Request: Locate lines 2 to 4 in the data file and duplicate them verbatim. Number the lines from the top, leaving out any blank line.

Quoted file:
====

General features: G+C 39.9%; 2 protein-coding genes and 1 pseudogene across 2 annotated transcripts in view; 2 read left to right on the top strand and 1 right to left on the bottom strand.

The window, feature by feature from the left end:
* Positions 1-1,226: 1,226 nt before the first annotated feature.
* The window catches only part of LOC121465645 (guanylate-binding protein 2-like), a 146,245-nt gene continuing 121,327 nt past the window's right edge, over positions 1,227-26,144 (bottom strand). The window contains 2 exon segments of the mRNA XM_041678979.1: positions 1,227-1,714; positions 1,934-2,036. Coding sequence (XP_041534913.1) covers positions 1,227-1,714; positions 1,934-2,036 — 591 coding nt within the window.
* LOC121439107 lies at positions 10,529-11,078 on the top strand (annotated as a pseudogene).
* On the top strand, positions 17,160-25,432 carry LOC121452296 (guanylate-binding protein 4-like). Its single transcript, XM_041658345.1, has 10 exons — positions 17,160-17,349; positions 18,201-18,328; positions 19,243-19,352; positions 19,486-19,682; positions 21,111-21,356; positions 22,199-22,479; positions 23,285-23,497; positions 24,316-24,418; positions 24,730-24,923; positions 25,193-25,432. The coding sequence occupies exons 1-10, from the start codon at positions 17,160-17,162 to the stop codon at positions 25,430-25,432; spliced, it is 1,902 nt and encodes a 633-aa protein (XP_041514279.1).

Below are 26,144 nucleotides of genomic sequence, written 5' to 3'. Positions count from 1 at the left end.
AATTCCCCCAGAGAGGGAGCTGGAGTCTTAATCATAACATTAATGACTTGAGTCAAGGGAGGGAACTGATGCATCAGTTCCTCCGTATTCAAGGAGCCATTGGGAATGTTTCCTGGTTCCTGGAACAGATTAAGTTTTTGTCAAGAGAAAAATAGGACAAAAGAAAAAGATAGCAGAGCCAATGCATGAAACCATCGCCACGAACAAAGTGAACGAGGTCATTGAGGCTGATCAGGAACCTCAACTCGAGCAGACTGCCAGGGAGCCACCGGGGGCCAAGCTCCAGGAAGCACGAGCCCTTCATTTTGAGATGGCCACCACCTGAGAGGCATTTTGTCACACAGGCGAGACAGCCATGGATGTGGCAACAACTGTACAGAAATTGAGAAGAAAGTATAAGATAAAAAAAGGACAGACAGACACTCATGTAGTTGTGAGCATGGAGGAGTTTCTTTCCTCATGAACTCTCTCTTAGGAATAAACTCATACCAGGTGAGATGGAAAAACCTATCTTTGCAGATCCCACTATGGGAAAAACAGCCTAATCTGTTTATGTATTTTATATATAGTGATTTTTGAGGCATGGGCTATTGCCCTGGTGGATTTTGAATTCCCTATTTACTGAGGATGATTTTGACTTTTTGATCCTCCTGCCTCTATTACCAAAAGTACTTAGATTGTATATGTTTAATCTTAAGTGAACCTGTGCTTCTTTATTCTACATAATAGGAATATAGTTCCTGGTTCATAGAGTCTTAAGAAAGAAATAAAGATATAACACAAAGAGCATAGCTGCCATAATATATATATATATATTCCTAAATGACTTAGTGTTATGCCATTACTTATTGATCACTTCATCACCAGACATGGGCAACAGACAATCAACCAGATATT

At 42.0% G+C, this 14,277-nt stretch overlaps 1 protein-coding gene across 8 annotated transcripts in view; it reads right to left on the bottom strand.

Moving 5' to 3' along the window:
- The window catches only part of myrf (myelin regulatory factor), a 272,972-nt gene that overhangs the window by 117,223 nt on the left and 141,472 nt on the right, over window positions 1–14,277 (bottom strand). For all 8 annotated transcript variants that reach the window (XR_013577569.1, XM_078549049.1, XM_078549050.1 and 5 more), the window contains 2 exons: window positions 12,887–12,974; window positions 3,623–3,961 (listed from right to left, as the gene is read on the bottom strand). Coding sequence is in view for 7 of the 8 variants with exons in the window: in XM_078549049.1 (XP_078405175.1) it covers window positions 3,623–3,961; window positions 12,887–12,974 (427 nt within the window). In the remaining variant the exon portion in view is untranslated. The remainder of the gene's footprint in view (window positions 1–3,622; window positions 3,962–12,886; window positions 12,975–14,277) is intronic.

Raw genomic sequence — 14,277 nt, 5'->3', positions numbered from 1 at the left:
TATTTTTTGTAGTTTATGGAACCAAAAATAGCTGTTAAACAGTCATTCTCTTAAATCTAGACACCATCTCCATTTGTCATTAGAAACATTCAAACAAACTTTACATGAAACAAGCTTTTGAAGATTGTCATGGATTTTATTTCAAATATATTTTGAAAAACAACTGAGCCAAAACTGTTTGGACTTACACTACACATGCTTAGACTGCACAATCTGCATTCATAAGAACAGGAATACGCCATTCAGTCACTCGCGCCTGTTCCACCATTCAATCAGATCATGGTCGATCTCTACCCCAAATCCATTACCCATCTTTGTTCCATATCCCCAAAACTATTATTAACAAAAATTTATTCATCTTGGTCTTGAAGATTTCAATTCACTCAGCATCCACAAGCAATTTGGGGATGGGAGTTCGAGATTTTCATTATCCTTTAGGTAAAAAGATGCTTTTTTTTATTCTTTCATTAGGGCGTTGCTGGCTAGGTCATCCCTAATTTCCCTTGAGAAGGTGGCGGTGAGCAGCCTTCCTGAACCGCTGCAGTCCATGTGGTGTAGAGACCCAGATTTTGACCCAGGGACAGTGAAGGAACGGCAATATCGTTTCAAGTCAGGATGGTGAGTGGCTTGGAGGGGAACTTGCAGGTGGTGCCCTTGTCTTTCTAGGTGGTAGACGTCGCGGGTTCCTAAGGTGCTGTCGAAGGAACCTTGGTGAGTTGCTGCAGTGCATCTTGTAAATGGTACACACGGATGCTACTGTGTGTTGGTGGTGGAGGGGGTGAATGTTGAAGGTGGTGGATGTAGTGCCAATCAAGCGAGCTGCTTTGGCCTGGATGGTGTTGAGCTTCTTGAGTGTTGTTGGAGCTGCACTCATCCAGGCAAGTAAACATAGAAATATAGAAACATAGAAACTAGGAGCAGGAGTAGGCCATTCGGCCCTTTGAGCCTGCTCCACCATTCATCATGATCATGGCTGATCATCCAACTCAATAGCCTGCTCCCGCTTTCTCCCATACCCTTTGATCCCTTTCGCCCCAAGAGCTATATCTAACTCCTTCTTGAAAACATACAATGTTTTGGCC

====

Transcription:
The window, feature by feature from the left end:
* Positions 1-1,226: 1,226 nt before the first annotated feature.
* The window catches only part of LOC121465645 (guanylate-binding protein 2-like), a 146,245-nt gene continuing 121,327 nt past the window's right edge, over positions 1,227-26,144 (bottom strand). The window contains 2 exon segments of the mRNA XM_041678979.1: positions 1,227-1,714; positions 1,934-2,036. Coding sequence (XP_041534913.1) covers positions 1,227-1,714; positions 1,934-2,036 — 591 coding nt within the window.